UK dairy farmers are threatening direct action over milk producer price cuts announced by major processors. Farmers For Action (FFA) leader David Handley spoke to ARC2020 this morning about the frustration that is boiling over among dairy farmers. Some of this anger also came over in BBC interviews on this morning’s Farming Today programme.
With a herd of 200 cows, Handley’s own dairy operation faces a GBP 3000 a month cut selling through a milk broker. “A Wiseman producer I spoke to had a GBP 6000 cut in June and the latest cut will take another GBP 5000,” he told ARC2020. “The consumer does not need to pay more. Farmers are doing business with greedy people.” What is needed is a fairer share of the retail ticket for farmers. It is hard to know where to start, but with 10 years of experience in marketing earlier in his career, Handley can spot the manipulation of consumers a mile off. The Sainsbury cost-plus 30.5p/litre contract for liquid milk is a step in the right direction, for instance, but does not go far enough.
“Shoppers hear about the liquid milk and they think that it must work like that across the board. But they don’t get the full story about what farmers earn on the milk supplied for cheese or butter.”
UK supermarket milk supplier Robert Wiseman this week confirmed a further 1.7p per litre cut in its producer payments to take effect on August 1, reducing its standard litre price to 24.73p/litre. This follows a previous cut of 2p/litre in June. Dairy Crest and Arla Foods UK followed Wiseman by making similar producer price cuts. Earlier this summer, Wiseman won significant additional white milk contract volumes from Tesco, where a 2 pint polybottle (1.136 litres) still costs 89p. Wiseman justified the producer price cut by pointing to its falling earnings from cream that comes out of the milk when the fat content is standardised. For all but the Christmas season, the UK has traditionally been a net exporter to northern Europe of industrial bulk cream. This is the counterweight product for liquid milk standardised at 4%; 2% and 0%.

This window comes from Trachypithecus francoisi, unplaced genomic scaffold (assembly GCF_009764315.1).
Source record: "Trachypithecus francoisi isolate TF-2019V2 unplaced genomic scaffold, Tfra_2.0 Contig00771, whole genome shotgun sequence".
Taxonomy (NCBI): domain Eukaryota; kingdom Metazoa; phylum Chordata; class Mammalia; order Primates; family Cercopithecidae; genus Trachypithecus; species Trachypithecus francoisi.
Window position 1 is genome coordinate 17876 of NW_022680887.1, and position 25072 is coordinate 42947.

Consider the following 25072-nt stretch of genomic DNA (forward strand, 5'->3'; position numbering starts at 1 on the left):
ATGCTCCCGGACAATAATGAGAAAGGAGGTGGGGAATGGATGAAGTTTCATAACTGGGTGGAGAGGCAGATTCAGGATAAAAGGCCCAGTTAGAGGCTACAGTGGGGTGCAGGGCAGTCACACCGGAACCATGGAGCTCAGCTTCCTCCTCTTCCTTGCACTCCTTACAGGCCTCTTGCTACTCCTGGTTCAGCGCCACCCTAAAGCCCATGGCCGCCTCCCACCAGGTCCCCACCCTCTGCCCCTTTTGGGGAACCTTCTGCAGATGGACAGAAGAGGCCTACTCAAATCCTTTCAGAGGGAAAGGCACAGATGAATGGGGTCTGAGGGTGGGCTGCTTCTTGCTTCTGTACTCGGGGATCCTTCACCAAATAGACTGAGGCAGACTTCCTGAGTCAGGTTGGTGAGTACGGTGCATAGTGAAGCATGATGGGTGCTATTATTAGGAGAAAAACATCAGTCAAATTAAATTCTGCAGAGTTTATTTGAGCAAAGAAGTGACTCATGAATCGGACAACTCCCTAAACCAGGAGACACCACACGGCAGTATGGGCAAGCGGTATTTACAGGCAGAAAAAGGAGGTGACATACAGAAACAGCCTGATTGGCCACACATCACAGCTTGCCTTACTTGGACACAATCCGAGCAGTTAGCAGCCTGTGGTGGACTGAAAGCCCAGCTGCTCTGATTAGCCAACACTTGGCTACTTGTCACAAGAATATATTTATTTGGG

The Wiseman announcement got short shrift from Tenant Farmers’ Association vice chairman Stephen Wyrill, who described it as “economic slavery,” adding that: “It would appear that retailers and processors are able to call the shots to the detriment of primary producers”
On the basis that milk costs about 30p/litre to produce, the TFA argues that a tenant dairy farmer with 100 cows will be out of pocket by between GBP 50,000 and GBP 60,000. These are running costs, before counting contributions to processor’s investment programmes. Just to add insult to injury, Wyrill explained that dairy farmers have been required to invest in new processing capacity for some years now, on the understanding that profits would somehow come back to dairy farmers when the new capacity is operational. “However there is no evidence that this has happened or ever will happen,” warns Wyrill.
NFU dairy board chairman Mansel Raymond summed up the situation: “For me, this just typifies everything that is wrong with this market place. It is time for liquid milk processors – and retailers and other major buyers – to take responsibility for this totally dysfunctional supply chain. It fails to address the one basic need of any business – the need to cover costs and make a profit.”